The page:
Patsy Walker: Hellcat #1

Written by Kathryn Immonen
Art by David Lafuente
32 pages, color
Published by Marvel Comics

I will freely admit that when it comes to the big, world-changing events in the Marvel Universe, I normally couldn’t care one way or the other. (That’s also pretty true for DC, so I’m not choosing one company.) When friends told me about how Marvel now has the “50 States Initiative” where each state gets its own officially-licensed super-hero or group, I smiled at the idea, and even made a few jokes about the high level of super-villains rampaging through Montana. Well, I might not have cared about the 50 States Initiative before, but if it’s going to spawn mini-series like Patsy Walker: Hellcat, I might have to revise my interest level.

When her country came calling, Patsy Walker was ready! Fashion model as well as super-hero, is there nothing that she isn’t ready for? As a member of the 50 States Initiative, she’s received her deployment. Unfortunately, she didn’t get her first choice of Florida, but surely there’s a lot to be said for getting stationed in Alaska. With approximately 0.2% of the country’s population, just imagine the excitement waiting in store for Hellcat. Right?

Kathryn Immonen’s take on Patsy Walker is the centerpiece of this comic: a sweet, breezy, slightly oblivious woman, with dialogue that can’t help but entertain. With her panel-long fantasy interludes involving musical botany or Alaska via a Victorian-era Swiss Alps ski resort, you almost instantly get a strong impression on exactly who this woman is and how she sees the world. At the same time, though, she’s able to take life’s little disappointments with great aplomb. So she’s a tiny little town instead of Anchorage? No big deal! So the most menacing thing lately is word of angry polar bears? Well, why not check it out? There a great point where halfway through, one of the locals says, “You’re a kook, but I like you.” That really sums up the first issue of Patsy Walker: Hellcat; she’s a nut, but she’s also immensely likable.

David Lafuente draws Patsy Walker: Hellcat in a very stylized manner, one that works for Patsy’s airy, fashion-filled head. He’s easily at his best when it comes to the more extravagant, over-the-top parts of the comic; not only does he draw bring Patsy’s fantasies to life, but does so with beautiful baroque backgrounds that really make those moments pop out at the reader. There’s also a great level of attention paid to clothing in Patsy Walker: Hellcat, from the new dress that Patsy is helping model at the opening of the issue, to her yellow, green, pink, and purple outfit she chooses for traveling to Alaska. (The purple snow boots, in particular, are a real winner.) There are some spots where Lafuente’s storytelling seems to be skipping some pieces of transition, though. When exactly did Ruben end up on the fire escape, for instance? And when Hellcat is being attached on the snowmobile, she goes from head towards a forest in the distance, to suddenly exiting the trees, almost as if they’d sprung up around her. It may not sound like much, but it’s distracting and really pulls the reader out of the story when they notice it.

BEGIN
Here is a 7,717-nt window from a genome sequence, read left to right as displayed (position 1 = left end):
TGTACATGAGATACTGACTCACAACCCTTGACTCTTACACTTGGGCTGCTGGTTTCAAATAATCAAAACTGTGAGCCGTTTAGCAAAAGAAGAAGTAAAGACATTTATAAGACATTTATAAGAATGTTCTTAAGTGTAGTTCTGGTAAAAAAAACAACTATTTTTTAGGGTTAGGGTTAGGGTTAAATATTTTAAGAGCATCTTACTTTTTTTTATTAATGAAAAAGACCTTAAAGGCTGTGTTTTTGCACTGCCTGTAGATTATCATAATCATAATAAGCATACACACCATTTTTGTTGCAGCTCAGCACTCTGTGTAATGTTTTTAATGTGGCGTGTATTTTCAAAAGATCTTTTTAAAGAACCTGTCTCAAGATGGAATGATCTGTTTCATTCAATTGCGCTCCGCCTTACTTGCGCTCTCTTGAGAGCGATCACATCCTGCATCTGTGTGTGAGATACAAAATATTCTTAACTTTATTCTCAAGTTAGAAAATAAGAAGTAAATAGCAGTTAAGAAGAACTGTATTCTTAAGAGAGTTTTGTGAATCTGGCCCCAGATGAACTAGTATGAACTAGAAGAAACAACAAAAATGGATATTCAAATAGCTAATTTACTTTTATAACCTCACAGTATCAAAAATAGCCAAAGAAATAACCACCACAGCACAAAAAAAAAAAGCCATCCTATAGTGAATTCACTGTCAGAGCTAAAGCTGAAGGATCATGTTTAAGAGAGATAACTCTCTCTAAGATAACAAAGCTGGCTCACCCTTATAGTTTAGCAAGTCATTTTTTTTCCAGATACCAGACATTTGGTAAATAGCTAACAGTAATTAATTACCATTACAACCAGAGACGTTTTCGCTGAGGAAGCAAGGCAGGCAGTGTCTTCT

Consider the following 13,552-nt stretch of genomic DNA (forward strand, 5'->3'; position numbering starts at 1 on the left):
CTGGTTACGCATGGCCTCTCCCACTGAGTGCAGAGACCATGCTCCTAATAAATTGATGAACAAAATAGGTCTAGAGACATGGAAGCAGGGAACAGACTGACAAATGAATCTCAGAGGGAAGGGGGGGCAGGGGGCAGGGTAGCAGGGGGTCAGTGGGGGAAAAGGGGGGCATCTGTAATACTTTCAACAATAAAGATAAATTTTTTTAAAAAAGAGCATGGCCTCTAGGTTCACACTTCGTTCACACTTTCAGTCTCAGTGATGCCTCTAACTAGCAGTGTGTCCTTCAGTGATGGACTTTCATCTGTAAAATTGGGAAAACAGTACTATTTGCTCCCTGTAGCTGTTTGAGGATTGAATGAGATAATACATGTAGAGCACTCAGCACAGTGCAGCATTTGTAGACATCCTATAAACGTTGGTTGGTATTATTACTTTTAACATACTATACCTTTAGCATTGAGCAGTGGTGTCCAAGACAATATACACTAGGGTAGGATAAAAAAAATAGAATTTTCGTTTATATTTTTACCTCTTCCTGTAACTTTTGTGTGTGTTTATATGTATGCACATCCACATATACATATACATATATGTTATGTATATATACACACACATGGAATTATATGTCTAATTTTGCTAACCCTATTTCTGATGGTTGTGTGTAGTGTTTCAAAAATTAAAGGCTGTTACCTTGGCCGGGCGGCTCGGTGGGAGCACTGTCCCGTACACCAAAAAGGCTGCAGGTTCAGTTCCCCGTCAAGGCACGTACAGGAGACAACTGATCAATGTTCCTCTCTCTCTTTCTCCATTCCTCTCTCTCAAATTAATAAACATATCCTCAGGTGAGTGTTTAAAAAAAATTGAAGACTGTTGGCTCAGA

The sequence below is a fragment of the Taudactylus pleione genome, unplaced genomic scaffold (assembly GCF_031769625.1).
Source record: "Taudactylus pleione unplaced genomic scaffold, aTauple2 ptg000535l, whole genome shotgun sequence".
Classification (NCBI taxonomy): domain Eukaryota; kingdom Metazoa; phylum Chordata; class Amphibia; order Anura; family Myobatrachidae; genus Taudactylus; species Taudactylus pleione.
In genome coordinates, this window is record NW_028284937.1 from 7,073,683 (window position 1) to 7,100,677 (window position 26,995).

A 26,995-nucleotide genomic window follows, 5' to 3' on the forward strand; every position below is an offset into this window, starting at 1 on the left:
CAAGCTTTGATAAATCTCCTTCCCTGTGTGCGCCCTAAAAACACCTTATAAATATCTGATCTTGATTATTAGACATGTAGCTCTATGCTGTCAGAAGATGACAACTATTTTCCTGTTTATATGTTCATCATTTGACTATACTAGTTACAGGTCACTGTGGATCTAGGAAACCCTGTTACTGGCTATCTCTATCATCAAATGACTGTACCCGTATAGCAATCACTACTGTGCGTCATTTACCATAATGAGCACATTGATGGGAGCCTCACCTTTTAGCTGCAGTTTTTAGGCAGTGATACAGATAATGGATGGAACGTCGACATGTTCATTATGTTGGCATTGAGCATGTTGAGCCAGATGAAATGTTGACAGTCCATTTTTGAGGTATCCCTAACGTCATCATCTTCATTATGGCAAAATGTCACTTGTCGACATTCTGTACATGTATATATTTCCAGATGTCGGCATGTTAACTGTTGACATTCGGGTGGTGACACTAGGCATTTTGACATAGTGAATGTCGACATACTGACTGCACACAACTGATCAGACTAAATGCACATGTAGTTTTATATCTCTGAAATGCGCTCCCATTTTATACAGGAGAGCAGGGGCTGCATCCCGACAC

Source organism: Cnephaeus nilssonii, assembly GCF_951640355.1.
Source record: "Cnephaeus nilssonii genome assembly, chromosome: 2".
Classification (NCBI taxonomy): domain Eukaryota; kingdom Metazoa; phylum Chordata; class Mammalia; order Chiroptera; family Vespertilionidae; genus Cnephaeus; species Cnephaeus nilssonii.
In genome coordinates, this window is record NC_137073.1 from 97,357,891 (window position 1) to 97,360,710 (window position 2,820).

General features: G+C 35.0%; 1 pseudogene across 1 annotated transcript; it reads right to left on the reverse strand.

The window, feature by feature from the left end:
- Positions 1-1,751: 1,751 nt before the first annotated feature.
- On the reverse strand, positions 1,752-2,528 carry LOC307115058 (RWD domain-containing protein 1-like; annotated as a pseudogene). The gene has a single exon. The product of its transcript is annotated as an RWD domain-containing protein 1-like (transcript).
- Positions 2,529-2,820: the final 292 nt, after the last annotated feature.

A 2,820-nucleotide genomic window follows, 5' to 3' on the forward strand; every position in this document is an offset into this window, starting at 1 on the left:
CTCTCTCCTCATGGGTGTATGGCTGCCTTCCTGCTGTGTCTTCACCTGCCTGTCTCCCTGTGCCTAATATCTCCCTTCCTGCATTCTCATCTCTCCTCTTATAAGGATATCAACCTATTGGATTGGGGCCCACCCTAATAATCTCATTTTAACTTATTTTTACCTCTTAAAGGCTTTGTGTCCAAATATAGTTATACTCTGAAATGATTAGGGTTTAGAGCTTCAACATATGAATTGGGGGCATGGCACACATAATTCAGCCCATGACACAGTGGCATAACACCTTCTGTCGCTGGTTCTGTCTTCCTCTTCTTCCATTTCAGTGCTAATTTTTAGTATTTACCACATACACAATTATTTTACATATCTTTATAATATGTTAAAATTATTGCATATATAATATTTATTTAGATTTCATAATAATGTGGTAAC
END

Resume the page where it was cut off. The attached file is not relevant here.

Patsy Walker: Hellcat #1 is a fun, strange little comic. If Immonen and Lafuente can keep this up for four more issues, I’ll be quite pleased. Of all the unlikely characters to get a mini-series, I freely admit that Patsy Walker was near the bottom of my list of ones I’d expect to be interested in. It’s nice to be proven wrong.

3 comments to Patsy Walker: Hellcat #1

  • Dan

    This is the first comic I’ve bought in a little over 2 years. I was originally looking for some ‘Art Of’ type books and skip the comics because they’re not as fun or entertaining as I’d like (too serious, too many cross referenced story ties). I looked at this one by chance, and between the style, coloring, and lightness of the humor I was amused and bought it. I hope that Immonen and Lafuente keep it up till its completion as I think they’ve done some great work on #1. My general fear about American comics is that the artists will be swapped for others and in this case (actually, most cases), that would really suck, they have a nice enjoyable quality I think this heroine needs.

  • […] not something you have to worry about here, though. After all, if Kathryn Immonen can tackle a superheroine/supermodel transplanted into a mystical Alaskan tundra, well, this is easy. So sure, there’s no huge over-arcing plot, but it’s a light and […]

  • Mooostache

    Musical botany? Slightly oblivious? Oblivious to what? WHATEVER! I dare say Mr. Cactus, you can count on having a lengthy discussion about this in your future.